Wednesday, December 21, 2016

Can a 2-question list change your communications career? Mine did.

"How did you decide what you wanted to do?"

I was talking recently with a wannabe entrepreneur in a similar field when this question came up, as it often does in such conversations. She was asking about how I chose the services I offer to clients. But the way she phrased it, I realized, made it a relevant question at any point in your career as a communications pro.

So I told her about my 2-question list. And I think you can use it wherever you are in your career.

The list is one I made when I decided to start this business almost 14 years ago. I'd freelanced, successfully, when I was younger and everything I owned fit in the back of my car. Now, with a mortgage and more responsibilities, I needed to think things through. I knew I could handle the discipline, the admin, the confidence of getting clients. But what would I be offering as services?

The list really was a list of answers to these two questions:
  1. What are you good at that the market wants and that you still want to do?
  2. What are you good at that the market wants, but you never want to do again?
At that stage in my career, I was in my early 40s but had just won a huge career award in communications, my second career after journalism. So I had plenty of skills. But those two questions helped me sort through which skills would be a part of my new business, quickly and decisively.

The questions can guide you to different end points, depending on the skill. For example, I had a great reputation in media relations, including pitching reporters, being a spokesperson, and media training. But the training was the only part I wanted to continue doing. This was important to know when nice people called, having been referred by folks who'd said, "She's outstanding in media relations!" and I had to allow as how that was true, but it wasn't among my offerings. Being able to say no with certainty is a wonderful thing.

On the positive side of the tally, I included training (media training and coaching speakers); developing strategies (communications strategies and later, social media strategies); and message development. These were all things I'd been doing my entire career. And while the proportion of my time on each of those tasks varies, they are the very same things I offer to this day. More important, I'm still happy in my work.

For the skills I wanted to stop offering, I just needed to find people to whom I could refer the work. (It's a great way to make friends.) For the skills I wanted to keep offering, I did another pass, and realized they all had something in common: I like strategy and preparation, both in my personality profile and the work I like best. And that suggested don't get caught--as in don't get caught unprepared, speechless, or without a message.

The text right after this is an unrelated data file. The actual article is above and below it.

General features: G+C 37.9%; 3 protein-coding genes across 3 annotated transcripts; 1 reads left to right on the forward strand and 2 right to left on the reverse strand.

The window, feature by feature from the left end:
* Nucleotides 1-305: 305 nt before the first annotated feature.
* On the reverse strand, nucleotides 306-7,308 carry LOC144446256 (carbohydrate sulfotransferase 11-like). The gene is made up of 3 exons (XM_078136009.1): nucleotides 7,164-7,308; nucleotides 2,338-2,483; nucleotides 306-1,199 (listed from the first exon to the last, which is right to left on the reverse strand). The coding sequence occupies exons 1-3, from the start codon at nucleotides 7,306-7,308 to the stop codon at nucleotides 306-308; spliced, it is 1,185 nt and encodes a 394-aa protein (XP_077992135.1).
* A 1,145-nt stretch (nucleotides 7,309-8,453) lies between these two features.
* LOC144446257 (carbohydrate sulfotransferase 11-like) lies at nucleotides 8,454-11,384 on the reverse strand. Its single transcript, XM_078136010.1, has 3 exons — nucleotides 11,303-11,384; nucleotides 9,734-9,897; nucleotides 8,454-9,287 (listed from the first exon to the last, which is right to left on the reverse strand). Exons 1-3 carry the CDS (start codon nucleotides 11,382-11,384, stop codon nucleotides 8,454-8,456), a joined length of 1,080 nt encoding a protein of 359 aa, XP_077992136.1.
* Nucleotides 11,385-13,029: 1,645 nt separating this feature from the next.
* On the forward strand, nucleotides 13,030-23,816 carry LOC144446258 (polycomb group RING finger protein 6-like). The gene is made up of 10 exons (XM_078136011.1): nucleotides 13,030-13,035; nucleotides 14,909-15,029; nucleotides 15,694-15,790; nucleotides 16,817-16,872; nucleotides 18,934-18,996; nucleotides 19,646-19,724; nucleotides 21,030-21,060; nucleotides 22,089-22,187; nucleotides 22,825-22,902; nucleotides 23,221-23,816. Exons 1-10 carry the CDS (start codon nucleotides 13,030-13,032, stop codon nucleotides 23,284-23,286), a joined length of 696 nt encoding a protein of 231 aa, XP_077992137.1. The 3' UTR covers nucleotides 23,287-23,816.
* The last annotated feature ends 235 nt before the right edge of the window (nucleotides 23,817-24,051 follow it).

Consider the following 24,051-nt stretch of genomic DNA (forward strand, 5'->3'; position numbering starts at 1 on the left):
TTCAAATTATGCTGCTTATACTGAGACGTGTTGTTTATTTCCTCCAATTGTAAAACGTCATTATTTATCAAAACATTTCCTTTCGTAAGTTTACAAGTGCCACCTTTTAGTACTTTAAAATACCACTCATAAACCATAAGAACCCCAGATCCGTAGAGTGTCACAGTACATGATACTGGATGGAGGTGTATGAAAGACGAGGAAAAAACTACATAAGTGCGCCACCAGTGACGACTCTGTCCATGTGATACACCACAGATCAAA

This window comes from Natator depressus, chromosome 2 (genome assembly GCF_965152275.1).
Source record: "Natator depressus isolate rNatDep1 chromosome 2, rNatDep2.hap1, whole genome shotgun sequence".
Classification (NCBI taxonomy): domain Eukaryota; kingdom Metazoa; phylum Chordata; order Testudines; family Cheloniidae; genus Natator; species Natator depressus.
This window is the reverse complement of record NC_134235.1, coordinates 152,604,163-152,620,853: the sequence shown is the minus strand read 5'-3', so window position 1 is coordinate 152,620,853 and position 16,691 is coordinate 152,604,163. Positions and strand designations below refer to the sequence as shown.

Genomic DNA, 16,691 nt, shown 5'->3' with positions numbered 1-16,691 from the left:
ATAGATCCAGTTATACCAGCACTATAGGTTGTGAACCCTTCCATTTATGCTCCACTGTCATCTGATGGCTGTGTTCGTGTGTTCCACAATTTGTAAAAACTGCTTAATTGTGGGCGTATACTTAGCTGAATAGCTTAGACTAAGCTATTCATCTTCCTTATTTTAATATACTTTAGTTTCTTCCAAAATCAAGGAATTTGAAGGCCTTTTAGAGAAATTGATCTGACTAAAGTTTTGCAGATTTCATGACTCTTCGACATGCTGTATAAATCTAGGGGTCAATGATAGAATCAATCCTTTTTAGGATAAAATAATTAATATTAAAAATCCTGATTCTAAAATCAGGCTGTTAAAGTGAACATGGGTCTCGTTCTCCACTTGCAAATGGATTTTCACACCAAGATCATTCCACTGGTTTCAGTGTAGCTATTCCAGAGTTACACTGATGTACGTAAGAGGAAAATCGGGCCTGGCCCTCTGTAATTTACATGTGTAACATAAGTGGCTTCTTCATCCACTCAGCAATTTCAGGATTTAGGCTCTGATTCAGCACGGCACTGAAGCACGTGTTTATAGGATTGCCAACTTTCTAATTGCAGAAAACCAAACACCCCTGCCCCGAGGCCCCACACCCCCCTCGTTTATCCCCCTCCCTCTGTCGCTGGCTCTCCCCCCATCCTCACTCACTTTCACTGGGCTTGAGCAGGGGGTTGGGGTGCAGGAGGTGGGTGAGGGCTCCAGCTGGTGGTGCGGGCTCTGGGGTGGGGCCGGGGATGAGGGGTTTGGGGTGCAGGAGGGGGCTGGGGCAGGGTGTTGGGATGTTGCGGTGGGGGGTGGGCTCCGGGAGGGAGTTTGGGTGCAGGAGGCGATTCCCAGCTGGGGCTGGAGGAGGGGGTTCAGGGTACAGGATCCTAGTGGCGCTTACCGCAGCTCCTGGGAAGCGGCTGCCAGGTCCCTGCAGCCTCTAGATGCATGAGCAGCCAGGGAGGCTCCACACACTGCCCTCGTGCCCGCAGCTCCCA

I think that short list of questions is one you can use at any time, but particularly when you have sand in your shoe about dissatisfaction with what you are doing now. You may find there's a gap between your wants and the market's wants, or that your part of the industry is in a transition phase. Seth Godin offers a good discussion here of what happens when your market shifts.

When I started this business, the idea of writing my own books seemed a long way off, and blogging was just beginning. So I did offer writing to some clients initially, but once blogs emerged as a stronger option, I stopped writing for others and doubled down on learning blogging as a marketing tool for my own business. Don't assume that you know which things will be big. While I loved coaching speakers--something I've been doing in other jobs for decades--I never thought it would be my most-sought-after skill. Your willingness to try (and accept) new things should not be ignored, even though it's not specified in those two questions. Keep an open mind.

That goes double if you are thinking about retirement. I'm not near retirement age, but I love this article, which suggests you skip traditional retirement, and just find work you love that keeps you from dipping into your reserves. I think I've set myself up well for that.

We have a new year ahead, loaded with uncertainty. But one thing I know for sure: These two questions are a great way to turn the page, wherever you are in your career. Happy thinking!

Don't get caught unprepared, speechless, or without a message, but do catch me on Twitter, on Google+, and on the don't get caught page on Facebook--all great places to add your comments to the discussion. Subscribe to my monthly newsletter, Speakers & Communicators, to make sure you don't miss a thing on my blogs and get the first news about new workshops and projects.

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